The fact that China will "overtake" the US in 2027 or thereabouts is clearly a topic of great importance to which we pay too little attention. Martin Jacques is very well-informed, and presents an impressive array of facts – many of which are no doubt already out-of-date in view of China's rapid pace of development. I was interested by his clear exposition of some key points to show how Westerners tend to underestimate the Chinese – the irrelevance to China of the Western-style "nation state" of fairly recent origin, the fact that China is a "civilisation state" which takes the tolerant view of "one civilisation, many systems", the influence of Confucius – even in a nominally communist state – the patient, long-term approach of its wiser leaders, and so on. However, it seemed to me that the same points were reiterated to the point of tedium, although this had the benefit that one could dip into the book at any chapter and get the gist of the whole, plus the repetition helped to fix points in one's mind.
I am not qualified to comment as an expert, but did feel that Jacques dismissed western values, particularly those of the US, in too simplistic a way – yes, it was the country which elected George Bush Junior, but it also gave refuge to Tom Paine, who wrote and debated ideas with Americans of the day in compelling language which still has the power to inspire. I know Jacques has been attacked in the press for glossing over the lack of democracy and neglect of human rights in China. He raises some valid arguments – the fact that the Chinese leadership has made the pragmatic decision to put economic development first, the fact that most western countries achieved development before they instituted democracy, and the fact that the extent of democracy in the west is debatable, particularly when practised on a large scale (as China would need to do) as in the EU. However, I think Jacques could have been more wide-ranging and reflective in his assessment of China. I recall no mention of corruption or brutality (unchecked by democracy!) or suppression of dissent – apart from brief reference to a threat to withdraw investment from Zambia if an election candidate persisted in suggesting that the country was being "colonised" by the Chinese.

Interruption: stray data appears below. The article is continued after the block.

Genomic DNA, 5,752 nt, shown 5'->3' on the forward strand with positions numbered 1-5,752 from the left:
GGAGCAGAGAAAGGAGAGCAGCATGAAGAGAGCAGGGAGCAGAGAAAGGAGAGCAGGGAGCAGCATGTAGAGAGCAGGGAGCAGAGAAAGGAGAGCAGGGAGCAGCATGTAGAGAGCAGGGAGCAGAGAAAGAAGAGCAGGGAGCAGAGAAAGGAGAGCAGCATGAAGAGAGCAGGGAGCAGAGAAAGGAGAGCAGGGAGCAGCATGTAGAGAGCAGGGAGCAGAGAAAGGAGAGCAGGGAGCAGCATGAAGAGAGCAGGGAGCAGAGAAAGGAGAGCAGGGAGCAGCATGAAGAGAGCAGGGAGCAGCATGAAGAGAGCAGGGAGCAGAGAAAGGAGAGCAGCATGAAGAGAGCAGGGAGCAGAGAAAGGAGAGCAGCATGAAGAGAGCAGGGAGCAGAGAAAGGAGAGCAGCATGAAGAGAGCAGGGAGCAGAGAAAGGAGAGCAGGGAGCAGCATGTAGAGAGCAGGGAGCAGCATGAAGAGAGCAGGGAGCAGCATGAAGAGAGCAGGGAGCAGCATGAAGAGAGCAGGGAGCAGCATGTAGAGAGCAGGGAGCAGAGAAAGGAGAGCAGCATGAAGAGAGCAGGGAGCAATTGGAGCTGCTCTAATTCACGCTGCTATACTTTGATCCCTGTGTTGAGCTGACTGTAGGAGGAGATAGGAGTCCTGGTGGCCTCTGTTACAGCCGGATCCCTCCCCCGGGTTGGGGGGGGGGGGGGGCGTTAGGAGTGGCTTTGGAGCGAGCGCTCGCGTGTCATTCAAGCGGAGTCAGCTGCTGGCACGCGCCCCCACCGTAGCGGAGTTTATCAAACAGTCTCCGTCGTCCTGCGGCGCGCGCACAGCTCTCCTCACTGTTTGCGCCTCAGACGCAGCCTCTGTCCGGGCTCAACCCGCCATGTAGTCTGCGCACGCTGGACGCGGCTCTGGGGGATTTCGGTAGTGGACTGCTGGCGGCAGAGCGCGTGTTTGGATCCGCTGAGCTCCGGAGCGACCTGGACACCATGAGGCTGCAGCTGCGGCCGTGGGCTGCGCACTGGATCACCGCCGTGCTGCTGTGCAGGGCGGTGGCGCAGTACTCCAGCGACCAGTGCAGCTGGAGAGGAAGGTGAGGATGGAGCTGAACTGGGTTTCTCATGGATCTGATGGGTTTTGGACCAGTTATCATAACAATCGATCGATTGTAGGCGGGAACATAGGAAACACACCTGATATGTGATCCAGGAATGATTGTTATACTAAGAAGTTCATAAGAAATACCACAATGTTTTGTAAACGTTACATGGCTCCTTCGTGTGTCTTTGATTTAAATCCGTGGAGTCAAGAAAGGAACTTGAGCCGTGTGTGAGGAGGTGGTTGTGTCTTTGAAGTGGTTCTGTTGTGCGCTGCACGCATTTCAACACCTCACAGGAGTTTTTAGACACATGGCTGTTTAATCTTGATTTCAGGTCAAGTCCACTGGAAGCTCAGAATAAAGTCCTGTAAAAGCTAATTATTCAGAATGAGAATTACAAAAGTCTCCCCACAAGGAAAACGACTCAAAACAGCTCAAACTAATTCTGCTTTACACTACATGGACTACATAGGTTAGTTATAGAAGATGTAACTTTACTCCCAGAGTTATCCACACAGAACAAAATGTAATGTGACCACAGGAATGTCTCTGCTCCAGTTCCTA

On a brief visit to China, I was struck by the ugliness of much of what I saw – it seemed that much of the rich culture and beautiful artifacts of the past had been destroyed in the Cultural Revolution – I formed the impression that there is more beauty in Italy than the whole of China. This brings me to criticise Jacques' casual dismissal of the fall of the Roman and Greek empires, and what little they left, when I would have thought that their abiding influence on language, philosophy, architecture and so on was considerable. He kept referring, uncritically, to the sense of superiority of the Chinese. I would ask whether, even if in "reduced circumstances", western culture would not retain its own justified sense of the value of some things which Jacques seems to dismiss too briefly, such as the concept of the rule of law, or the ideas of the Enlightenment.
It also seemed to me that, by harping on differences, Jacques failed to acknowledge the sympathy which can arise between "thinking" members of different societies.
This potentially excellent book would have gained from a more even-handed approach…..